Leveraging Street View and Remote Sensing Imagery to Enhance Air Quality Modeling through Computer Vision and Machine Learning

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Virginia Tech


Air pollution is associated with various adverse health impacts and is identified as one of the leading risk factors for global disease burden. Further, air pollution is one of the pathways through which climate change could negatively impact health. Field studies have shown that air pollution has high spatiotemporal variability and pollutant concentrations vary substantially within neighborhoods. Characterizing air pollution at a fine-grained level is essential for accurately estimating human exposure, assessing its impact to human health, and further aiding localized air pollution policy. Air quality models are developed to estimate air pollution at locations and time periods without monitors, and these estimates are commonly used for exposure and health effects studies. Traditional land use regression [LUR] models are one of the cost-effective empirical air quality models. LUR typically relies on fixed-site measurements, GIS-derived variables with limited spatial resolution, and captures linear relationships. In recent years, innovative open-source imagery datasets and their associated features (e.g., street view imagery, remote sensing imagery) have emerged and show potential to augment or replace traditional LUR predictors. Such imagery data sources embody abundant information of natural and built environment features. Advanced computer vision techniques enable feature extraction and quantification through these extensive imagery datasets. The overarching objective of this dissertation is to investigate the feasibility of leveraging open-source imagery datasets (i.e., Google Street View [GSV] imagery, Landsat imagery, etc.) and advanced machine learning algorithms to develop image-based empirical air quality models at both local and national scale. The first study of this work established a pipeline of feature extraction through street view imagery sematic segmentation. The resulting street view features were used to predict street-level particulate air pollution for a single city. The results showed that solely using GSV-derived features can achieve comparable model fits as using traditional GIS-derived variables. Feature engineering improved model stability and interpretability through reducing spurious variables from potential misclassifications from computer vision algorithms. The second study further developed GSV-based models at national scale across multiple years. Random forest models were developed to capture the nonlinear relationship between air pollution and its impacting factors. The results showed that with sufficient street view images, GSV imagery alone may explain the variation of long-term national NO2 concentrations. Adding satellite-derived aerosol estimates (i.e., OMI column density) can significantly boost model performance when GSV images are insufficient, but the addition narrows when more GSV images are available. Our systematic assessment of the impact of image availability on model performance suggested that a parsimonious image sampling strategy (i.e., one GSV image per 100m grid) may be sufficient and most cost-effective for model development and application. Our third study explored the feasibility of combining street view and remote sensing derived features for national NO2 and PM2.5 modeling and projection at high spatial resolution. We found that GSV-based models captured both the highest and lowest pollutant concentrations while remote sensing features tended to smooth the air pollution variations. The results suggested that GSV features may have the capability to better capture fine-scale air pollution variability. The resulting air pollution prediction product may serve a variety of applications, including providing new insights into environmental justice and epidemiological studies due to its high spatial resolution (i.e., street level). Collectively, the result of this dissertation suggests that GSV imagery, processed with computer vision techniques, is a promising data source to develop empirical air quality models with high spatial resolution and consistent predictor variables processing protocol. Image-based features assisted with advanced ML approaches have the potential to greatly improve air quality modeling estimates, and successfully show comparable and even superior model performance than other modeling studies. Moreover, the ever-growing public imagery data sources are particularly promising for remote or less developed areas where traditional curated geodatabases are sparse or nonexistent.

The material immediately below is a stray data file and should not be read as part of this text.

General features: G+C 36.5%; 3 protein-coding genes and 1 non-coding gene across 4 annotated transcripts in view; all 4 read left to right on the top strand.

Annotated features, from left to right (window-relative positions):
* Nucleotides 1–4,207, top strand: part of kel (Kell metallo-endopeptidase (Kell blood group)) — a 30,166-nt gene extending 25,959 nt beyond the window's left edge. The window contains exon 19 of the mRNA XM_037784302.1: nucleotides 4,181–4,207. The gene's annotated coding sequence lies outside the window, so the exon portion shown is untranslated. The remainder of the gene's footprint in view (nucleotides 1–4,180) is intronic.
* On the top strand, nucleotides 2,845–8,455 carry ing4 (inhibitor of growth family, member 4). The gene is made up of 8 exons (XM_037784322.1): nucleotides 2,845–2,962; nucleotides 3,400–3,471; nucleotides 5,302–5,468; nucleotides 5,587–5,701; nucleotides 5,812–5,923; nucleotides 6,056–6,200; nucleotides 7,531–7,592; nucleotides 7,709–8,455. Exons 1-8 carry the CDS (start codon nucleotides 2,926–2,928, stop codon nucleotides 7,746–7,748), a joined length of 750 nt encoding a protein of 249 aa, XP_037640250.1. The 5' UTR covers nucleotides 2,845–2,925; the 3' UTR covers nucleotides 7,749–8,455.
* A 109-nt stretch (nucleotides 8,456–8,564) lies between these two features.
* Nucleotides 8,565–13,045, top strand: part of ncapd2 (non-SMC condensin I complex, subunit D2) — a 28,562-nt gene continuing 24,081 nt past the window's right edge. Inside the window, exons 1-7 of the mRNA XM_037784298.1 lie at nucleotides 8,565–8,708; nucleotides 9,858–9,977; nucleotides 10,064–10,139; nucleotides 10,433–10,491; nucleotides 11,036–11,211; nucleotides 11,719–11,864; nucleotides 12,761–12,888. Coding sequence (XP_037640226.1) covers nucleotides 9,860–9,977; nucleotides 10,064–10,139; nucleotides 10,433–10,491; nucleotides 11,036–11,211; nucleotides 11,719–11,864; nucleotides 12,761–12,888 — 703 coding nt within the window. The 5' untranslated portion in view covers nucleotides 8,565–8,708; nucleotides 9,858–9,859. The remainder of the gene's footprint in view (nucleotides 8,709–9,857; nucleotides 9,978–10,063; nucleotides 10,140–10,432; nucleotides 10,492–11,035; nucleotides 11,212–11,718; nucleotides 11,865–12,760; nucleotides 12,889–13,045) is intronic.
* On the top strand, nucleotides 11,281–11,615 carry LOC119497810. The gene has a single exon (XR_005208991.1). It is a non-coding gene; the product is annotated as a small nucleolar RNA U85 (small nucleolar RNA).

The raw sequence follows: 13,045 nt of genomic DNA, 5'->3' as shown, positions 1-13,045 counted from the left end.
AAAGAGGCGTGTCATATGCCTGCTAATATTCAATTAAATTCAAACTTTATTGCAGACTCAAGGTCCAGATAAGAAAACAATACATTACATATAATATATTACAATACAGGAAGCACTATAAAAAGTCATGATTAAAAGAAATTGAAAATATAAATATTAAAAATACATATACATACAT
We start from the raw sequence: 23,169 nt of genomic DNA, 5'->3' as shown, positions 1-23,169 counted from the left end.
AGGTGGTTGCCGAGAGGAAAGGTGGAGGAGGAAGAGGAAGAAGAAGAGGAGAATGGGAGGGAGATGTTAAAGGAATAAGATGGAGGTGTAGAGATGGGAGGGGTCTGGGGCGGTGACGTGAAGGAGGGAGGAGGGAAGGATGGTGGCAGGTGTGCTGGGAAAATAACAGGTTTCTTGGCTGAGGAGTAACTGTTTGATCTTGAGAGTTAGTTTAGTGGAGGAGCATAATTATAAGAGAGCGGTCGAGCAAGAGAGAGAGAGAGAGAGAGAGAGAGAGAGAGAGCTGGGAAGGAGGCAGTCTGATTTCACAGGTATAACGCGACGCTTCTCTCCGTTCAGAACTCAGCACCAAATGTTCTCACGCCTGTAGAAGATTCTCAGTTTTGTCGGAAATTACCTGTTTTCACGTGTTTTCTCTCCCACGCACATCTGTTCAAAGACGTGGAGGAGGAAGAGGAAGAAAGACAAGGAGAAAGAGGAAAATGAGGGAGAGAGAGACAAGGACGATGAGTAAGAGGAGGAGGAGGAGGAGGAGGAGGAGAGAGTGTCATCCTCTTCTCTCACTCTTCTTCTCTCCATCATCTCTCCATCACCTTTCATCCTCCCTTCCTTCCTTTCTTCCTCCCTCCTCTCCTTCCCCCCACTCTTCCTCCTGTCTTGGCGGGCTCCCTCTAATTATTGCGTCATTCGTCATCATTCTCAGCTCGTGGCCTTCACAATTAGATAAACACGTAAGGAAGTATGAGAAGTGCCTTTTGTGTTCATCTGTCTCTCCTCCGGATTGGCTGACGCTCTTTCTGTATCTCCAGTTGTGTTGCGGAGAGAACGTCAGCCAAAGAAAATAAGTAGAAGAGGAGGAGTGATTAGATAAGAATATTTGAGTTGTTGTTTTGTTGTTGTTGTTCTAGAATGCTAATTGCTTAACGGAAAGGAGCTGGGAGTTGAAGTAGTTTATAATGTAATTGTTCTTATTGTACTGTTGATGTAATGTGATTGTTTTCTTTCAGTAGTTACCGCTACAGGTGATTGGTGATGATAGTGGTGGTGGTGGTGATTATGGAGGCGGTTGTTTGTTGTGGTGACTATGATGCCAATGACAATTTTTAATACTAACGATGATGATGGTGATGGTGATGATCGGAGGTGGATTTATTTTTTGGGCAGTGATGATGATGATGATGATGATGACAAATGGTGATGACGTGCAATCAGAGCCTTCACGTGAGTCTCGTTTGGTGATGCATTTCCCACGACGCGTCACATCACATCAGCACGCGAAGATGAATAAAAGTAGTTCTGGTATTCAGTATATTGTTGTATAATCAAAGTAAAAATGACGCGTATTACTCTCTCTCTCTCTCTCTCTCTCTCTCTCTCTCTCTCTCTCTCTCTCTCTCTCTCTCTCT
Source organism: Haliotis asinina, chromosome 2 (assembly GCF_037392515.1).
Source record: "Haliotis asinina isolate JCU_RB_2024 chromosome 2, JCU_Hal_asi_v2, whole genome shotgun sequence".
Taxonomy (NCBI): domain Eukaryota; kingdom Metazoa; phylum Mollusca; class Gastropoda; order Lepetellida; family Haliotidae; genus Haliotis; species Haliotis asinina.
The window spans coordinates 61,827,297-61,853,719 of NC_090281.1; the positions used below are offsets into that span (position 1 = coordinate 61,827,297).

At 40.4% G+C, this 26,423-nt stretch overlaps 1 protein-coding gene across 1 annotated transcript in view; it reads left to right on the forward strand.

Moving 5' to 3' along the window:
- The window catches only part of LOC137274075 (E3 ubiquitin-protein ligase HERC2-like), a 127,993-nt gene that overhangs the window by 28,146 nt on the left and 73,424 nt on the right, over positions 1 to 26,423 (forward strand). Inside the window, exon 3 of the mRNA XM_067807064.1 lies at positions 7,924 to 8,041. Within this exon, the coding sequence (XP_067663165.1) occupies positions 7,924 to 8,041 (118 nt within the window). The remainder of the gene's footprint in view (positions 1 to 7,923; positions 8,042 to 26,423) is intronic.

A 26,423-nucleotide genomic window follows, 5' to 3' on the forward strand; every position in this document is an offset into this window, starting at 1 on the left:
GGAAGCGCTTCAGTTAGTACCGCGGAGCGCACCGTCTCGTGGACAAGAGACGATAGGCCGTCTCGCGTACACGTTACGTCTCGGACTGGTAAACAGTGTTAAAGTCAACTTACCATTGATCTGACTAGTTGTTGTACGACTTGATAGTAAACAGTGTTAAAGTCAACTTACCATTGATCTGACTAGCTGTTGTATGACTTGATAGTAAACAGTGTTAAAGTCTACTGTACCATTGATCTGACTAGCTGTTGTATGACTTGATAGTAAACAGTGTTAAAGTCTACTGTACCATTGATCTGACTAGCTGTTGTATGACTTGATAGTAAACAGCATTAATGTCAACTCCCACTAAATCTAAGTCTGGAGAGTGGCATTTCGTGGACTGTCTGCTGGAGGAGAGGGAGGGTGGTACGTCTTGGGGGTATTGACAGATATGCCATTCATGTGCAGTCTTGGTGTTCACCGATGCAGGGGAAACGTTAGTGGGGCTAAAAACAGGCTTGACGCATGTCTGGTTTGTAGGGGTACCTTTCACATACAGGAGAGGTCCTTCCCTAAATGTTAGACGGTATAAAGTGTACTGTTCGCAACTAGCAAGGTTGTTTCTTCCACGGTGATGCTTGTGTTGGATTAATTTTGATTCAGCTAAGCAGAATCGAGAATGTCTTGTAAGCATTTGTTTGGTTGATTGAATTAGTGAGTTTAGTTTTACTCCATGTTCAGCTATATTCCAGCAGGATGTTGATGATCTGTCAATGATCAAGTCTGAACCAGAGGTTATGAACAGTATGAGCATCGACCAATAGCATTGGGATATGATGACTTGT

air pollution, artificial intelligence, image sampling and processing, satellite, land use regression, exposure assessment, open-source, big geodata